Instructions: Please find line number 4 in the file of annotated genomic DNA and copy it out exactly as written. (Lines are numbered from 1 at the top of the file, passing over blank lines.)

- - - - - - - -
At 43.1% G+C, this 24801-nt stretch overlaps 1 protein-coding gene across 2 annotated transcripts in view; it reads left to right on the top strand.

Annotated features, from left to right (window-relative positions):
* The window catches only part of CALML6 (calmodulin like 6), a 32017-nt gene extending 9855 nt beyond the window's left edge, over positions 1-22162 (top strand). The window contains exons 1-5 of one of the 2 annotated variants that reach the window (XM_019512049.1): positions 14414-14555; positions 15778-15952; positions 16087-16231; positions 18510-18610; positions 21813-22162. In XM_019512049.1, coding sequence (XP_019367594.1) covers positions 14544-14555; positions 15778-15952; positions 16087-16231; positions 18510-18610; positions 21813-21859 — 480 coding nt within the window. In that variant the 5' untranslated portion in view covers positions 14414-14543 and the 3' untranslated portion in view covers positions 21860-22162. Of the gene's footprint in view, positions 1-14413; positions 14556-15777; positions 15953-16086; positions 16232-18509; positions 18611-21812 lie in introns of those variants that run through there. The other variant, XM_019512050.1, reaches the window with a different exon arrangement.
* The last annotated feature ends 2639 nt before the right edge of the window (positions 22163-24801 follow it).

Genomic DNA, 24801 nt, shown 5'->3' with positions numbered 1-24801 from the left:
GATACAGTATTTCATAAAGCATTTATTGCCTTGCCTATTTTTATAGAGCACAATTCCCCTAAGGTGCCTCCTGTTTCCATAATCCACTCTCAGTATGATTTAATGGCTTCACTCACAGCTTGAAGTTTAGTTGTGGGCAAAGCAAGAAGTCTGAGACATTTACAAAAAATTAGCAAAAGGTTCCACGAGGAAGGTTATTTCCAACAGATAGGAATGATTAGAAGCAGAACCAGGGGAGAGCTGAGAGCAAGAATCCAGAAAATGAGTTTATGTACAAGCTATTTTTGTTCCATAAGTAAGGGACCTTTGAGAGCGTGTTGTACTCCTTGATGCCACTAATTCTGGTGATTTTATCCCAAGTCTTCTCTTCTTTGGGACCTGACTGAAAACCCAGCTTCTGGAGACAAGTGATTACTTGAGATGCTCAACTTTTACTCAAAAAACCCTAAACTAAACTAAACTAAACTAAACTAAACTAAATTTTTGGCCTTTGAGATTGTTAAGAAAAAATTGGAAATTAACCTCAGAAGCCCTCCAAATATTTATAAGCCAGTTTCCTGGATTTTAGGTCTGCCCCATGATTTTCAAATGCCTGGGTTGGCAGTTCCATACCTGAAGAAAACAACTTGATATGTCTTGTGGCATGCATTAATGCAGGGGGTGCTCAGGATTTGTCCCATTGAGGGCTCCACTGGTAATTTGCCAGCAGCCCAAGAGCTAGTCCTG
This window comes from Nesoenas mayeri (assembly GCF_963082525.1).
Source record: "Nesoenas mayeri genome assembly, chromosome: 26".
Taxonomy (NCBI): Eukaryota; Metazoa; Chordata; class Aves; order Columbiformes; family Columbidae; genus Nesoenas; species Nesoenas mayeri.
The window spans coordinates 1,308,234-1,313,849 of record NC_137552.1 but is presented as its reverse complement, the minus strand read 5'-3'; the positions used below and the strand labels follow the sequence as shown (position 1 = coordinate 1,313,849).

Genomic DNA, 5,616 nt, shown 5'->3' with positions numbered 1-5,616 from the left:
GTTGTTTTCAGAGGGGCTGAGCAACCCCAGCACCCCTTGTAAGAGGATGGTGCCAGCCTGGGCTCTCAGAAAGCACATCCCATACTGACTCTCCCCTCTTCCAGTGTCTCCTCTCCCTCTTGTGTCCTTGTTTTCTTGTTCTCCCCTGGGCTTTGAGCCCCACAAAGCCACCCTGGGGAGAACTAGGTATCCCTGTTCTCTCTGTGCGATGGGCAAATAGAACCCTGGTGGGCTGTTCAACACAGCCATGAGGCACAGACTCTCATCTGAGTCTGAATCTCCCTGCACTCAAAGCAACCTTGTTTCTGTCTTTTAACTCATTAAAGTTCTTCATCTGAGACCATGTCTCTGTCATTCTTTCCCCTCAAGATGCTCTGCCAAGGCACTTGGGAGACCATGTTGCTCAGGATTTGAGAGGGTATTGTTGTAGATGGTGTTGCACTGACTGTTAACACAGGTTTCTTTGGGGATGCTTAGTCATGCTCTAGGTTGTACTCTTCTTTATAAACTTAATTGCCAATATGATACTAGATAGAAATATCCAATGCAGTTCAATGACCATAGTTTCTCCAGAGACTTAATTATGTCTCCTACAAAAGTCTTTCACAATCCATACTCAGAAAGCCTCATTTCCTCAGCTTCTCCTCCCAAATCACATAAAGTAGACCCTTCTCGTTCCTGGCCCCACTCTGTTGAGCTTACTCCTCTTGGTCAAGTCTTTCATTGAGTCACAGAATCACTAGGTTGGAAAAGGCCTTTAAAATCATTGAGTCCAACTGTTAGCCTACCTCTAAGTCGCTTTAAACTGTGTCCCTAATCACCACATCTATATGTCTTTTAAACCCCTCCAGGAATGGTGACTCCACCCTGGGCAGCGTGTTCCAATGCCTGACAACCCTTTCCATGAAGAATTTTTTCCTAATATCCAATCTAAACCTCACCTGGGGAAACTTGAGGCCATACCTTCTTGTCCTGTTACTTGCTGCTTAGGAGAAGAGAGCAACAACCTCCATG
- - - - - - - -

* The last annotated feature ends 2639 nt before the right edge of the window (positions 22163-24801 follow it).